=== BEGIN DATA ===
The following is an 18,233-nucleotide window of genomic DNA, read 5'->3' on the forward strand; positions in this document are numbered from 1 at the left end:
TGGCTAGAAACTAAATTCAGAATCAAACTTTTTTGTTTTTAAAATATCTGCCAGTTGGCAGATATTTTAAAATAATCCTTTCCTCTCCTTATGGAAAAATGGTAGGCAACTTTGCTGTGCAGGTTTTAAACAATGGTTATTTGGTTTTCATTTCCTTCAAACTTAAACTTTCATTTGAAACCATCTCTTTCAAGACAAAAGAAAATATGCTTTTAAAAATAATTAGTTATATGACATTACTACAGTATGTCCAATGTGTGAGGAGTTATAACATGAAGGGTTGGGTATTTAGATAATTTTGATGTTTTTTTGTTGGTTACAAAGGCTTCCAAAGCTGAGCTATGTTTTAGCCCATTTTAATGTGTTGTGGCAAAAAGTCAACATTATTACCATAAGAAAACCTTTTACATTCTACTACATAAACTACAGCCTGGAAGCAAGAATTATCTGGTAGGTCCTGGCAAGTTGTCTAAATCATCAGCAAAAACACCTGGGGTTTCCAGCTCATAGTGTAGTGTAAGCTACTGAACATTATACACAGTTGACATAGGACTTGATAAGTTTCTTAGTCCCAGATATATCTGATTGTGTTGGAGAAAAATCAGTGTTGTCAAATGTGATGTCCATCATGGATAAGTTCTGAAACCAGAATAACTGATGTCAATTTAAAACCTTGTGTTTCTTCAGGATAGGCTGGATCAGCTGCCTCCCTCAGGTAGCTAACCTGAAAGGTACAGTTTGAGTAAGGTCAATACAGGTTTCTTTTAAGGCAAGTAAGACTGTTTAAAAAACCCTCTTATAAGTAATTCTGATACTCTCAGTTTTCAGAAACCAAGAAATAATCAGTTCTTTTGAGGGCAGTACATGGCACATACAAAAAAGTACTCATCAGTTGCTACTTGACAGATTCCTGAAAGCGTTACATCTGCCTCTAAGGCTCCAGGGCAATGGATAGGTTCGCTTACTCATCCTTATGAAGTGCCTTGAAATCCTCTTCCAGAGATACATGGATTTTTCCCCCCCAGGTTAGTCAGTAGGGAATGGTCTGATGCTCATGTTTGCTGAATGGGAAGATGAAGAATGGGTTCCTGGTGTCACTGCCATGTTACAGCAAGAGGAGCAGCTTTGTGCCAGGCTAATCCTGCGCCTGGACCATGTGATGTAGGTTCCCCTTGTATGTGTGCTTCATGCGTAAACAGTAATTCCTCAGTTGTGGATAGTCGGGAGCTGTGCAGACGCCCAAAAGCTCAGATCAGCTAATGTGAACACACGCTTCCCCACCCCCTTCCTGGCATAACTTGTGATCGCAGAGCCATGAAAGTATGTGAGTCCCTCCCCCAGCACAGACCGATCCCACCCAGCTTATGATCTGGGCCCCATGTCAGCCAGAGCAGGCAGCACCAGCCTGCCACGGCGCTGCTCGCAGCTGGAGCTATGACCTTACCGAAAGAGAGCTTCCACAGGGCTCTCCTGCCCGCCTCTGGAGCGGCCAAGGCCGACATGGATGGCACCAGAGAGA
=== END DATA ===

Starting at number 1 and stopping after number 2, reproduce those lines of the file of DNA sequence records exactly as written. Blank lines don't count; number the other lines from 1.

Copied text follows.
The following is an 18,233-nucleotide window of genomic DNA, read 5'->3' on the forward strand; positions in this document are numbered from 1 at the left end:
TGGCTAGAAACTAAATTCAGAATCAAACTTTTTTGTTTTTAAAATATCTGCCAGTTGGCAGATATTTTAAAATAATCCTTTCCTCTCCTTATGGAAAAATGGTAGGCAACTTTGCTGTGCAGGTTTTAAACAATGGTTATTTGGTTTTCATTTCCTTCAAACTTAAACTTTCATTTGAAACCATCTCTTTCAAGACAAAAGAAAATATGCTTTTAAAAATAATTAGTTATATGACATTACTACAGTATGTCCAATGTGTGAGGAGTTATAACATGAAGGGTTGGGTATTTAGATAATTTTGATGTTTTTTTGTTGGTTACAAAGGCTTCCAAAGCTGAGCTATGTTTTAGCCCATTTTAATGTGTTGTGGCAAAAAGTCAACATTATTACCATAAGAAAACCTTTTACATTCTACTACATAAACTACAGCCTGGAAGCAAGAATTATCTGGTAGGTCCTGGCAAGTTGTCTAAATCATCAGCAAAAACACCTGGGGTTTCCAGCTCATAGTGTAGTGTAAGCTACTGAACATTATACACAGTTGACATAGGACTTGATAAGTTTCTTAGTCCCAGATATATCTGATTGTGTTGGAGAAAAATCAGTGTTGTCAAATGTGATGTCCATCATGGATAAGTTCTGAAACCAGAATAACTGATGTCAATTTAAAACCTTGTGTTTCTTCAGGATAGGCTGGATCAGCTGCCTCCCTCAGGTAGCTAACCTGAAAGGTACAGTTTGAGTAAGGTCAATACAGGTTTCTTTTAAGGCAAGTAAGACTGTTTAAAAAACCCTCTTATAAGTAATTCTGATACTCTCAGTTTTCAGAAACCAAGAAATAATCAGTTCTTTTGAGGGCAGTACATGGCACATACAAAAAAGTACTCATCAGTTGCTACTTGACAGATTCCTGAAAGCGTTACATCTGCCTCTAAGGCTCCAGGGCAATGGATAGGTTCGCTTACTCATCCTTATGAAGTGCCTTGAAATCCTCTTCCAGAGATACATGGATTTTTCCCCCCCAGGTTAGTCAGTAGGGAATGGTCTGATGCTCATGTTTGCTGAATGGGAAGATGAAGAATGGGTTCCTGGTGTCACTGCCATGTTACAGCAAGAGGAGCAGCTTTGTGCCAGGCTAATCCTGCGCCTGGACCATGTGATGTAGGTTCCCCTTGTATGTGTGCTTCATGCGTAAACAGTAATTCCTCAGTTGTGGATAGTCGGGAGCTGTGCAGACGCCCAAAAGCTCAGATCAGCTAATGTGAACACACGCTTCCCCACCCCCTTCCTGGCATAACTTGTGATCGCAGAGCCATGAAAGTATGTGAGTCCCTCCCCCAGCACAGACCGATCCCACCCAGCTTATGATCTGGGCCCCATGTCAGCCAGAGCAGGCAGCACCAGCCTGCCACGGCGCTGCTCGCAGCTGGAGCTATGACCTTACCGAAAGAGAGCTTCCACAGGGCTCTCCTGCCCGCCTCTGGAGCGGCCAAGGCCGACATGGATGGCACCAGAGAGA